“An auditor, however, is not bound to do more than exercise reasonable care and skill in making enquiries and investigations. He is not an insurer: he does not guarantee that the books do correctly show the true position of the company’s affairs; he does not guarantee that his balance sheet is accurate according to the books of the company, if he did, he would be responsible for an error on his part, even if he were himself deceived without any want of reasonable care on his part say, by the fraudulent concealment of a book from him.” Lopes L. J., held in his judgment in the case of Kingston Cotton Mills that auditors must not be made liable for not tracking out ingeniously and carefully laid scheme of fraud when there is nothing to arouse their suspicion and when those frauds have been perpetrated by the tried servants of the company and have been undetected for years by the directors. Thus, for the collection of information, the auditor is entitled to rely upon trusted servants of the company; he can accept representations made by them either orally or in writing, provided reasonable care is taken to ensure that the data or information furnished are true and could be trusted to have been prepared in the course of the working of the company. If, however, there is any circumstances that should arouse suspicion, it would be the auditor’s duty to probe it to the bottom. So long as there is no such suspicion, he is only expected to exercise normal caution and care.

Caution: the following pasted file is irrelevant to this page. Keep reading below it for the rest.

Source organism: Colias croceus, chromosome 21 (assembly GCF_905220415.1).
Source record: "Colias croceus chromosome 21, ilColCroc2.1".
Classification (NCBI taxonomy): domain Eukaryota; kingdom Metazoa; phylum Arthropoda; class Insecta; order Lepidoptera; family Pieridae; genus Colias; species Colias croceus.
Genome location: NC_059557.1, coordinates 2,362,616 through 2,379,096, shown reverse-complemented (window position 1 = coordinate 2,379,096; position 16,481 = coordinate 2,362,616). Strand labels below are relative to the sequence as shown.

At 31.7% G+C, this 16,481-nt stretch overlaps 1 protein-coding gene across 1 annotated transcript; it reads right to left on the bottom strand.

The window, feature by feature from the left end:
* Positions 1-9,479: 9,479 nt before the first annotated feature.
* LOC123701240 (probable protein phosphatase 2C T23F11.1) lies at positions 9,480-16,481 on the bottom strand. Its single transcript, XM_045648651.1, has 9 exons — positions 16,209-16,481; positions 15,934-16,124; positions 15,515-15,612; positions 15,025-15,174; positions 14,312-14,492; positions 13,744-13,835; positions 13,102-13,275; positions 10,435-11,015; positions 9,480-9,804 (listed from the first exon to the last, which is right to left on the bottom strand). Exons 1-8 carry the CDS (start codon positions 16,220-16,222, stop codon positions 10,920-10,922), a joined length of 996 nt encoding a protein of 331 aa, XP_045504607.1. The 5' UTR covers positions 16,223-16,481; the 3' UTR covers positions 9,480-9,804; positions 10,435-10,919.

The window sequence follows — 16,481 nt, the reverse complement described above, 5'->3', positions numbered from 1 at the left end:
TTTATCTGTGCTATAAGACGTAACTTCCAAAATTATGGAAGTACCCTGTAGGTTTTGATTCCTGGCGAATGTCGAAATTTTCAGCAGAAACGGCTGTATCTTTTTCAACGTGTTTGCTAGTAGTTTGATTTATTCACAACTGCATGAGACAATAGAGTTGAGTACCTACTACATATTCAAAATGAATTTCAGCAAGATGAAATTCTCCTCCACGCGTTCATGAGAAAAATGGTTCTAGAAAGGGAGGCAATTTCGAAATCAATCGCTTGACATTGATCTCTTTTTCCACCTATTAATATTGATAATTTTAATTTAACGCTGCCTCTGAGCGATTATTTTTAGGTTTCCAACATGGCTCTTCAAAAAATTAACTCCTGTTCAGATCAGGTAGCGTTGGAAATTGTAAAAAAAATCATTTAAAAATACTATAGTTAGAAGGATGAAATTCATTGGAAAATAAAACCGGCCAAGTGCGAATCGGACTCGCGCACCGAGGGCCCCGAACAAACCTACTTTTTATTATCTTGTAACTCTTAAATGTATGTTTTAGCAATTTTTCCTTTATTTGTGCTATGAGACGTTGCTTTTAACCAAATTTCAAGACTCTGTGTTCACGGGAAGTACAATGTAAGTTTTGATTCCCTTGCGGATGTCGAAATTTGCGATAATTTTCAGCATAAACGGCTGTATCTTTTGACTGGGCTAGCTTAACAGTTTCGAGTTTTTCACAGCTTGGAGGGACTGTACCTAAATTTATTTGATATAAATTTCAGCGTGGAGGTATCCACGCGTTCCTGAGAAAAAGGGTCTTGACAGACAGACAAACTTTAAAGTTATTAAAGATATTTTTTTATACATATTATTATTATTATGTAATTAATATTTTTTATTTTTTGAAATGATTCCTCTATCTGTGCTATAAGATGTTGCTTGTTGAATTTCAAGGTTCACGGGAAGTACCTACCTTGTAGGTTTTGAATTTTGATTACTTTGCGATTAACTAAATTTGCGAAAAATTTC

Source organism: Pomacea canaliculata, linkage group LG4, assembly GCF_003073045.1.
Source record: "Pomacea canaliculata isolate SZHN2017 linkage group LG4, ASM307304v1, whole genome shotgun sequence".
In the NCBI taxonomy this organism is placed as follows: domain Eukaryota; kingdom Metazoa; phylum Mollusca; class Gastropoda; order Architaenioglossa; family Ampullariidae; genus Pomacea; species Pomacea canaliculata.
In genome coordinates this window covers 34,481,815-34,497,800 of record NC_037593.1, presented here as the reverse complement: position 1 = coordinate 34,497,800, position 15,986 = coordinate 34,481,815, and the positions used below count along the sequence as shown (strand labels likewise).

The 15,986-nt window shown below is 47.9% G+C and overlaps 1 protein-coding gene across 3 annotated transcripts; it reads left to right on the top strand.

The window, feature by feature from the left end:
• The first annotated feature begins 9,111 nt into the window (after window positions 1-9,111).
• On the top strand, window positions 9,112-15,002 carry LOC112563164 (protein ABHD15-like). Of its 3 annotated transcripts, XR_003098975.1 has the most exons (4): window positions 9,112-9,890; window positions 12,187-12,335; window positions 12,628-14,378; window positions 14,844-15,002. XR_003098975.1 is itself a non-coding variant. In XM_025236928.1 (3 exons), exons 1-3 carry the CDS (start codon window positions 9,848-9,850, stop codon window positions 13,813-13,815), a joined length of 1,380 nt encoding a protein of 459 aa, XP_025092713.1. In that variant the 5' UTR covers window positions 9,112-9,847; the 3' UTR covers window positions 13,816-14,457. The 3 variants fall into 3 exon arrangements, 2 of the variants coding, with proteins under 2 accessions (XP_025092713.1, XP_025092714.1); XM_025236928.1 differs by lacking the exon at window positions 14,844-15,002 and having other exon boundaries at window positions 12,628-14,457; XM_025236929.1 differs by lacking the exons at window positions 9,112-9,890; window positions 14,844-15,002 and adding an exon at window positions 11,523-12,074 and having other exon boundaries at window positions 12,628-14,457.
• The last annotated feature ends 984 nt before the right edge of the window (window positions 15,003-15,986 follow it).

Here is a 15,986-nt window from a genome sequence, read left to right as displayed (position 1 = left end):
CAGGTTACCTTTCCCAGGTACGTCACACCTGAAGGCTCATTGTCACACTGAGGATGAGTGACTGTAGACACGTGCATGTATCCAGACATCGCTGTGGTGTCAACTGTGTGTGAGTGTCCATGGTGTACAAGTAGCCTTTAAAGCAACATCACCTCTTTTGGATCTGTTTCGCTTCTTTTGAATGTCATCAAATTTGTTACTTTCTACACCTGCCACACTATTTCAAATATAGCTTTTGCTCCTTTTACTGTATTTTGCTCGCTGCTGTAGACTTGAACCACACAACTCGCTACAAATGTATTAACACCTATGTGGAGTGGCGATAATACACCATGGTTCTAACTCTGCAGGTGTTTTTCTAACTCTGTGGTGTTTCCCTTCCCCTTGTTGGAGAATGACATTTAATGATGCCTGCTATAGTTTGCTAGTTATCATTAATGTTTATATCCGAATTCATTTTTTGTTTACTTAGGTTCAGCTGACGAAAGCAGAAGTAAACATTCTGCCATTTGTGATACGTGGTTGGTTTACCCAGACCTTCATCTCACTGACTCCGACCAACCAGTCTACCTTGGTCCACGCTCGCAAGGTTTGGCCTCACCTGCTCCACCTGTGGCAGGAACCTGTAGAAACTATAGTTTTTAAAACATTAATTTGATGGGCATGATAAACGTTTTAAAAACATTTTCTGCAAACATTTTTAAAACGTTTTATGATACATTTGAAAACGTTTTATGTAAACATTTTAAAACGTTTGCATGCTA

2.Whether in his opinion, proper books of account as required by law have been kept by the company, so far as appears from his examination of those books and proper returns adequate for the purpose of his audit have been received from branches not visited by him. The proper term ‘books of account’ is defined indirectly under sub-section (1) of section 209 wherein it is stated that a company shall not be deemed to have kept proper books of account in respect of matters specified in sub-sections (1) and (2) of section 209, if there are not kept such books as are necessary to give a true and fair view of the state of affairs of the company or branch office, as the case may be, and to explain its transactions. The Companies (Amendment) Act, 1988 further requires that the proper books of account shall not be deemed to be kept if such books are not kept on accrual basis and according to the double entry system of accounting. Further, in section 541(2), it is provided that a company that is being wound up shall be deemed not to have maintained proper books of account if it had not kept: